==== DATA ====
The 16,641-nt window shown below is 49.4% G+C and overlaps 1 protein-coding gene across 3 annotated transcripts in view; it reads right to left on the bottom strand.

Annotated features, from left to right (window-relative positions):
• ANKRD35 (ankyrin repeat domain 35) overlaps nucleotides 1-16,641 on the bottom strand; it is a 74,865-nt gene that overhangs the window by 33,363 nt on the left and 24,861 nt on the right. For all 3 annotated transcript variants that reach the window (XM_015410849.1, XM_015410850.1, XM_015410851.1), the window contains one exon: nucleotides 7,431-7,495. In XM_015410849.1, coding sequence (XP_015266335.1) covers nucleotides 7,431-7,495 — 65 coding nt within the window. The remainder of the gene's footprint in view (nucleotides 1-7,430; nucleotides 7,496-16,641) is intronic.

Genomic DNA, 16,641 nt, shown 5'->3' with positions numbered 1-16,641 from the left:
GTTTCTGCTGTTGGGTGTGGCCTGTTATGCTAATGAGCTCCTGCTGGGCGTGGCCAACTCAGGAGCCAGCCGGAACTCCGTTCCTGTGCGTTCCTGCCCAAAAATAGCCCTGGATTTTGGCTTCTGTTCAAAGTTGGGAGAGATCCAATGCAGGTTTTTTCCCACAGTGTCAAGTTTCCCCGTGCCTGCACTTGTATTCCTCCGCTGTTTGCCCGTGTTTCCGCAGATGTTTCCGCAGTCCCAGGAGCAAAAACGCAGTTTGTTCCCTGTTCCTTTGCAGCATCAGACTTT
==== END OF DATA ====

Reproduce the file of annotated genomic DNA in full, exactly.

The 16,641-nt window shown below is 49.4% G+C and overlaps 1 protein-coding gene across 3 annotated transcripts in view; it reads right to left on the bottom strand.

Annotated features, from left to right (window-relative positions):
• ANKRD35 (ankyrin repeat domain 35) overlaps nucleotides 1-16,641 on the bottom strand; it is a 74,865-nt gene that overhangs the window by 33,363 nt on the left and 24,861 nt on the right. For all 3 annotated transcript variants that reach the window (XM_015410849.1, XM_015410850.1, XM_015410851.1), the window contains one exon: nucleotides 7,431-7,495. In XM_015410849.1, coding sequence (XP_015266335.1) covers nucleotides 7,431-7,495 — 65 coding nt within the window. The remainder of the gene's footprint in view (nucleotides 1-7,430; nucleotides 7,496-16,641) is intronic.

Genomic DNA, 16,641 nt, shown 5'->3' with positions numbered 1-16,641 from the left:
GTTTCTGCTGTTGGGTGTGGCCTGTTATGCTAATGAGCTCCTGCTGGGCGTGGCCAACTCAGGAGCCAGCCGGAACTCCGTTCCTGTGCGTTCCTGCCCAAAAATAGCCCTGGATTTTGGCTTCTGTTCAAAGTTGGGAGAGATCCAATGCAGGTTTTTTCCCACAGTGTCAAGTTTCCCCGTGCCTGCACTTGTATTCCTCCGCTGTTTGCCCGTGTTTCCGCAGATGTTTCCGCAGTCCCAGGAGCAAAAACGCAGTTTGTTCCCTGTTCCTTTGCAGCATCAGACTTT